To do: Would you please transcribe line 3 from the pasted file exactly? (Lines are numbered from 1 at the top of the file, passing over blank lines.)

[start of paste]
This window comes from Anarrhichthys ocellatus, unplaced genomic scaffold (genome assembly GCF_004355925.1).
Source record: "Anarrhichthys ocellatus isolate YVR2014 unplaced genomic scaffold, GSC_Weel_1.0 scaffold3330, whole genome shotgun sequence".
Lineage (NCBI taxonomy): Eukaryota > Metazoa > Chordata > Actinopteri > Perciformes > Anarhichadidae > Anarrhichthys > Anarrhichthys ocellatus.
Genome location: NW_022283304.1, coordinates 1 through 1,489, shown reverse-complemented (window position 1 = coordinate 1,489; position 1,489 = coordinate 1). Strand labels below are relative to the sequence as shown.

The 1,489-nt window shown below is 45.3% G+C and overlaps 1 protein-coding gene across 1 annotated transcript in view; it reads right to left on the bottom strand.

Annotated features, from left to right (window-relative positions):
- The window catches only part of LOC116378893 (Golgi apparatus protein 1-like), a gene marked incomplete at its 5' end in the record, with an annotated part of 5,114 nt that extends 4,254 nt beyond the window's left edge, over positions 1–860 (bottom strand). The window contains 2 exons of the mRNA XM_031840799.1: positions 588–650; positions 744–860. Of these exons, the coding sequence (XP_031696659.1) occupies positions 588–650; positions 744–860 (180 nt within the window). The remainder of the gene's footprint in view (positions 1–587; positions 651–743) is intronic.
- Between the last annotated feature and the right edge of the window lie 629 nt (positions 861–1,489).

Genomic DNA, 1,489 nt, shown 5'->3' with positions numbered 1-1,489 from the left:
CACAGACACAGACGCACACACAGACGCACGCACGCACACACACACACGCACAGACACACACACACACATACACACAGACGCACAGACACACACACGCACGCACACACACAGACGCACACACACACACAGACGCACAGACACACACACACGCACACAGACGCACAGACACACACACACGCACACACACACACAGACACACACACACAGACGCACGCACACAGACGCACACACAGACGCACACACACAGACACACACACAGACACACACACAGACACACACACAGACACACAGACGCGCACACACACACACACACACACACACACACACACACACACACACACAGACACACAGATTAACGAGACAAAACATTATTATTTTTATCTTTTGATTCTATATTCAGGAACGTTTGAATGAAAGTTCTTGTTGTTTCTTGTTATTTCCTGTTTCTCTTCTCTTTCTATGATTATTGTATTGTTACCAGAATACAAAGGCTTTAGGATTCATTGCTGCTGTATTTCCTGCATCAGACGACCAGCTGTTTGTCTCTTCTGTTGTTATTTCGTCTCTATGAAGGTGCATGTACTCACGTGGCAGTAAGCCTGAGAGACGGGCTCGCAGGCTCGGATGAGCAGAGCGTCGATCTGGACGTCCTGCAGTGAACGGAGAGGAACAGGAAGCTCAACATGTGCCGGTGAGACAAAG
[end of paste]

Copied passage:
Lineage (NCBI taxonomy): Eukaryota > Metazoa > Chordata > Actinopteri > Perciformes > Anarhichadidae > Anarrhichthys > Anarrhichthys ocellatus.